When sharing a recent blog post on social media, I offered some thoughts on how academic study works at its most basic level. Here is what I wrote, with some minor improvements and alterations to the wording:
Reading some online discussions, you’d think that there is a need for people on those blogs and discussion boards, with no particular expertise in or professional connection with the study of history, to come up with their own methods for historical study. Not that they don’t talk about what historians and scholars past and present have done and do. But they talk about the methods as though they themselves actually use them regularly to investigate historical questions and so are poised to assess their value, and indeed better poised than professionals who do in fact use them, daily.
At other times, I get the distinct impression that some people outside of academic think that debates among academics about methods as well as specific conclusions show that academia is broken, that something is fundamentally wrong, when in fact this is the very reason it works so well. Every method and every conclusion is open to challenge or refinement, but likewise every alternative proposal is also subjected to close critical scrutiny.That day’s post on my blog included some of things that I have come across over the past several months that either illustrate the vibrancy of online discussion when done well, or illustrate how it can go awry. As you’ll know from things I’ve written on the subject, I do think that there is room for serious academic work to take place and be facilitated by interaction in the online realm. But there the risk is that it will become entangled with efforts to reach a wider audience, which in turn can keep one bogged down in debates with people who really don’t seem to understand what academics do or how scholarly research proceeds – and worse still, seem to have no interest in becoming better informed about the topic!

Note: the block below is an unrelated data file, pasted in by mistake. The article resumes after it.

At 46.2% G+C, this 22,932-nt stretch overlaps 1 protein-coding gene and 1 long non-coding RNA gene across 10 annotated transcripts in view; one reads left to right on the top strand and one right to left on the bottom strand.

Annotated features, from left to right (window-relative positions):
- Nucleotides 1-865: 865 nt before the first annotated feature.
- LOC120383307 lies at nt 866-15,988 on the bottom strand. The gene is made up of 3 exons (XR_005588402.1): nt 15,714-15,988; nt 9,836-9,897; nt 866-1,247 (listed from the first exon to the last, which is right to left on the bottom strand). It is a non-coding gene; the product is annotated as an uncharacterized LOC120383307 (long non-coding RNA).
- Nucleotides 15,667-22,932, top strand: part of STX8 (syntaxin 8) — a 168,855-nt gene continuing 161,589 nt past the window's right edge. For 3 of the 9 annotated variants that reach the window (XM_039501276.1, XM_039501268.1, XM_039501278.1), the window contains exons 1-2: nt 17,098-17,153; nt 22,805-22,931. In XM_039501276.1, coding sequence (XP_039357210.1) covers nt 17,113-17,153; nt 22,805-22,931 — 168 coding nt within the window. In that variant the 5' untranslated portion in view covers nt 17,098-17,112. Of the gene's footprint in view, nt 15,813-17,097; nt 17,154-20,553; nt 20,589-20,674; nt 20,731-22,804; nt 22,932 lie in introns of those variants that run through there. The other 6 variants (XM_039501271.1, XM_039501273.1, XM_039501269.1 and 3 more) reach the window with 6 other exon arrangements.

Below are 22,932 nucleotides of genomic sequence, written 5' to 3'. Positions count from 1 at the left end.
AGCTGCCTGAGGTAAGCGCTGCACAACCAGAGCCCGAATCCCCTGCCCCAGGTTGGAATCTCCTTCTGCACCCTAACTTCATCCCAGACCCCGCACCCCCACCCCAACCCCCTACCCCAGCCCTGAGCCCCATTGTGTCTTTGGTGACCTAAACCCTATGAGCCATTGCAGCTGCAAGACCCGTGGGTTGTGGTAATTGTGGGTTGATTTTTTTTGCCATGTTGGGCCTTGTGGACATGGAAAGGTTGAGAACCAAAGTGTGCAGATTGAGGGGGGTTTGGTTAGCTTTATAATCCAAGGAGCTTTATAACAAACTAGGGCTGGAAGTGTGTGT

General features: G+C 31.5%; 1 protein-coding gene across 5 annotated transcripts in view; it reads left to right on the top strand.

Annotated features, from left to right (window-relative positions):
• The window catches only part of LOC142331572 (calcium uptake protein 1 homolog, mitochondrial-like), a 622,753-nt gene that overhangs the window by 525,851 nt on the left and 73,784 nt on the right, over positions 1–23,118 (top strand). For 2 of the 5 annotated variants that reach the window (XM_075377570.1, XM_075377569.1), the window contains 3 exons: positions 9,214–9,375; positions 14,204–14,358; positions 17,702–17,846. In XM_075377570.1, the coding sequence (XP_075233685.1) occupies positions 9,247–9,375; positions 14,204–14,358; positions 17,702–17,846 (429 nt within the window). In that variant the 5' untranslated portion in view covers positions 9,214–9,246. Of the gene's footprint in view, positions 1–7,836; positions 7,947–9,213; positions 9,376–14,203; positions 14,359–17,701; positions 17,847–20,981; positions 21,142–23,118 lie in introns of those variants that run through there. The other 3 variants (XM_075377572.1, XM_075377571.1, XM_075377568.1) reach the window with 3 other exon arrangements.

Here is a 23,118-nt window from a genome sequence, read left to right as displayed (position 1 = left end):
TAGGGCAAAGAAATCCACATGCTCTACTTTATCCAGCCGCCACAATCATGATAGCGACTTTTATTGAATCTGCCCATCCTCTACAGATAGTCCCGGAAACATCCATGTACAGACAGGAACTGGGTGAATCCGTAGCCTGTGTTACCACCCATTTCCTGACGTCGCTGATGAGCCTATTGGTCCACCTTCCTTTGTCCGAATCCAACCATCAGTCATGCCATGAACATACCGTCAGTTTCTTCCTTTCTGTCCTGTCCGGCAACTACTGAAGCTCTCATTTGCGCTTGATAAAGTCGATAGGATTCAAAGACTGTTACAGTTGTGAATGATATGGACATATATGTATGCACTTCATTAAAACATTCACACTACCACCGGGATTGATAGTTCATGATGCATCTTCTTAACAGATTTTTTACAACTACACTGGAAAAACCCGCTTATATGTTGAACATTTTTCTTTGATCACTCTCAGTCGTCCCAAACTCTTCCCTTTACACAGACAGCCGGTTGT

Of related interest was John Warner’s piece on loving one’s work, which many academics do, me included (lest anything I wrote above persuade you otherwise!)